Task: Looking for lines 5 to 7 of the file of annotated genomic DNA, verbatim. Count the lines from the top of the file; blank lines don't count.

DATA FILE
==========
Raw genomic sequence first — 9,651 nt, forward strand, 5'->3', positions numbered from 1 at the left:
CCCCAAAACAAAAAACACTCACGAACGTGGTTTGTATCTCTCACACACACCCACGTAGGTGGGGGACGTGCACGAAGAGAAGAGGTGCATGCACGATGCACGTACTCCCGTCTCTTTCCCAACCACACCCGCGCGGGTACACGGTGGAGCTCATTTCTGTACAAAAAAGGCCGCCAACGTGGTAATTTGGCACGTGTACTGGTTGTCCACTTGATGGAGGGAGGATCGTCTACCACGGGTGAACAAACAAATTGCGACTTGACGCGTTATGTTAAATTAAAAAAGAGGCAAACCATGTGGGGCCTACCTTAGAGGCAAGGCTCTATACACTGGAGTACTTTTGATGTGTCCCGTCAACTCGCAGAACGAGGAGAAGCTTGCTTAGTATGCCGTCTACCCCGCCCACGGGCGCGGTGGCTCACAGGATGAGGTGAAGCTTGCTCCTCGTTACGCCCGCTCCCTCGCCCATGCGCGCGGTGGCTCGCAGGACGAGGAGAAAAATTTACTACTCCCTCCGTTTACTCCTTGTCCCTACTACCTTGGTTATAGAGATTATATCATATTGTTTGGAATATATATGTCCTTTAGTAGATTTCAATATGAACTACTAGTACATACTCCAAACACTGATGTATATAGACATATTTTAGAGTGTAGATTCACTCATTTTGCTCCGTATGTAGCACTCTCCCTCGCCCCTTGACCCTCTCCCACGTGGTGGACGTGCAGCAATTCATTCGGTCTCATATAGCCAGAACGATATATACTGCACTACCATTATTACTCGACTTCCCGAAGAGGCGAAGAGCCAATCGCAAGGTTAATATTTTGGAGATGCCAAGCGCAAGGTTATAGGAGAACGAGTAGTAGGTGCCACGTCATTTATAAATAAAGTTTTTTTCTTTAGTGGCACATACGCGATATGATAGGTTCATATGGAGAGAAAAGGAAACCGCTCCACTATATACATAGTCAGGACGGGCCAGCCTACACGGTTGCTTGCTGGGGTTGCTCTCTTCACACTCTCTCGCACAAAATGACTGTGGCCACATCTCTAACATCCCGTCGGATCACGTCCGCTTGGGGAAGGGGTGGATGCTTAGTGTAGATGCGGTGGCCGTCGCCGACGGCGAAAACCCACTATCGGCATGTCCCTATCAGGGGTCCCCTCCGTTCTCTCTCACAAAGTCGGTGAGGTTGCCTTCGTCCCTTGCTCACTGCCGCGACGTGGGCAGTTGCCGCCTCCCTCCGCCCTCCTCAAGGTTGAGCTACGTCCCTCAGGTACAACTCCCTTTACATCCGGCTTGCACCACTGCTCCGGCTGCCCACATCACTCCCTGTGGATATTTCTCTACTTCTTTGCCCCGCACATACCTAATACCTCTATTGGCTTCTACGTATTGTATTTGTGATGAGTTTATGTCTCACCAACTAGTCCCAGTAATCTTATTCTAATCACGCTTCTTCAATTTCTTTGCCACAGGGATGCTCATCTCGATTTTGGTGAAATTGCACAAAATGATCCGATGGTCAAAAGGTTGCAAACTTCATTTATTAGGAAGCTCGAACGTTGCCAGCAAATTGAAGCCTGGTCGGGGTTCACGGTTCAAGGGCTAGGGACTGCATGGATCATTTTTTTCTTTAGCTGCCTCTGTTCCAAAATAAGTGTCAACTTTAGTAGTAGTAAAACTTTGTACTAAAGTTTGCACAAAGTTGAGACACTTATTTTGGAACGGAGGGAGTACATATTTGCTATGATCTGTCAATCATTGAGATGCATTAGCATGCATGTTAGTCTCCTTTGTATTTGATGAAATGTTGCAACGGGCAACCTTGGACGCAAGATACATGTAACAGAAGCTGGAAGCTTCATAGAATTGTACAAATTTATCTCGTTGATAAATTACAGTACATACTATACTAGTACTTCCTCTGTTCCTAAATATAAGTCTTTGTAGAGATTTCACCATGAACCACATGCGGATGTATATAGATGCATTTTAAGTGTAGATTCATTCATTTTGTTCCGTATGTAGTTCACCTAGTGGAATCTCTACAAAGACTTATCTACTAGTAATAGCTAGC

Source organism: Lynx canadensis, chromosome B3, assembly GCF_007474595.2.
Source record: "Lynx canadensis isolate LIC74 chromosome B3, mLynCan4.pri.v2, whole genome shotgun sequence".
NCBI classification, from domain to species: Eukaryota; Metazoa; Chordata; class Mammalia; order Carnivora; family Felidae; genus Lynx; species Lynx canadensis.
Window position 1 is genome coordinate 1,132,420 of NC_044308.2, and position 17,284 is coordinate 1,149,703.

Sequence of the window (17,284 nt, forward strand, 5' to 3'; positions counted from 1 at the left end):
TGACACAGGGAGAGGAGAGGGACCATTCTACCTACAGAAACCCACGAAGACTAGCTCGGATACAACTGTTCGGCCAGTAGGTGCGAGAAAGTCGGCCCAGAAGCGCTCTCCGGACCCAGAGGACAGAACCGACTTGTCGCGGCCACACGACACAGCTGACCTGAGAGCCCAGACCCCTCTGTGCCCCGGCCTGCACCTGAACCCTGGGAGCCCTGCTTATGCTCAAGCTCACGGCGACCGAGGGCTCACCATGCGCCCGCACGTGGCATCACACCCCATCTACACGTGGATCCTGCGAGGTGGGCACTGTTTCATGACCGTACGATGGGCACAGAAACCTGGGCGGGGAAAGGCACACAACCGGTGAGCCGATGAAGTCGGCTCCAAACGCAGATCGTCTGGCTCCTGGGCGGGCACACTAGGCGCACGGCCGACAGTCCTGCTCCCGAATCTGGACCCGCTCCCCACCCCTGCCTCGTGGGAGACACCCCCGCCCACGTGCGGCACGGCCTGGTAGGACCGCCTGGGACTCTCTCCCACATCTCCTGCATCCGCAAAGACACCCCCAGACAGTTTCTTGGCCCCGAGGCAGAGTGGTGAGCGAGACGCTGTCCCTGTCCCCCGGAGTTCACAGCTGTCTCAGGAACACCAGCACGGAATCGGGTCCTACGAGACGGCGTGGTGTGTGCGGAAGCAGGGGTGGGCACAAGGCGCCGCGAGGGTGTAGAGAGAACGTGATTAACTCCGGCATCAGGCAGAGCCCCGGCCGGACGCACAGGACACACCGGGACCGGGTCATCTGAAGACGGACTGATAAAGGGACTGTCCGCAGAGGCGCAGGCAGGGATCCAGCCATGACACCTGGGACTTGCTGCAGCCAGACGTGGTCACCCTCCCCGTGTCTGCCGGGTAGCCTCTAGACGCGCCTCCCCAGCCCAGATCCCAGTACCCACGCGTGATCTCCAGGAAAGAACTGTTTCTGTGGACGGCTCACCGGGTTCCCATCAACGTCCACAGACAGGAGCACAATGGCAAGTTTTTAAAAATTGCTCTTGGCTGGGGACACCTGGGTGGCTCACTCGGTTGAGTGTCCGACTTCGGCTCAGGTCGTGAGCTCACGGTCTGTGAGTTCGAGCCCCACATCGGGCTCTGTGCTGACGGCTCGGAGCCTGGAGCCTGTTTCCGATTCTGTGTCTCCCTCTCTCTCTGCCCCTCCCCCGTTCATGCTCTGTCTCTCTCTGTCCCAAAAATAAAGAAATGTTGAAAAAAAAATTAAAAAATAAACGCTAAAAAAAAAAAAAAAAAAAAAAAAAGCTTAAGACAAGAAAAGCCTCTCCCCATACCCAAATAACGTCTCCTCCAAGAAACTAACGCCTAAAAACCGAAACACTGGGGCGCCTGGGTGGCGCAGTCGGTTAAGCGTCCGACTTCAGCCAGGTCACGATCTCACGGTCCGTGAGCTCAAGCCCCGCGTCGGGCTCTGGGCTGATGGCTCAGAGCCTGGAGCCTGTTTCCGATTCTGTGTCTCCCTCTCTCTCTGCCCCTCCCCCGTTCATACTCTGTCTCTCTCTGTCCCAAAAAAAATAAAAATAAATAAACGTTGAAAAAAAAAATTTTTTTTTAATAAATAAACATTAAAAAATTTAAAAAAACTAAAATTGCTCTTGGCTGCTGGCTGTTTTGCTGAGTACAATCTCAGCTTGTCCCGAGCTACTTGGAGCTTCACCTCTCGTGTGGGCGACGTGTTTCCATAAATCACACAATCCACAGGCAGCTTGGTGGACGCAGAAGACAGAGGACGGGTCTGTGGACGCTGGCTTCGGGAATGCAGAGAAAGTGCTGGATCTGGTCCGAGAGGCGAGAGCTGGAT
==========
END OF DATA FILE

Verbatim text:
NCBI classification, from domain to species: Eukaryota; Metazoa; Chordata; class Mammalia; order Carnivora; family Felidae; genus Lynx; species Lynx canadensis.
Window position 1 is genome coordinate 1,132,420 of NC_044308.2, and position 17,284 is coordinate 1,149,703.

Sequence of the window (17,284 nt, forward strand, 5' to 3'; positions counted from 1 at the left end):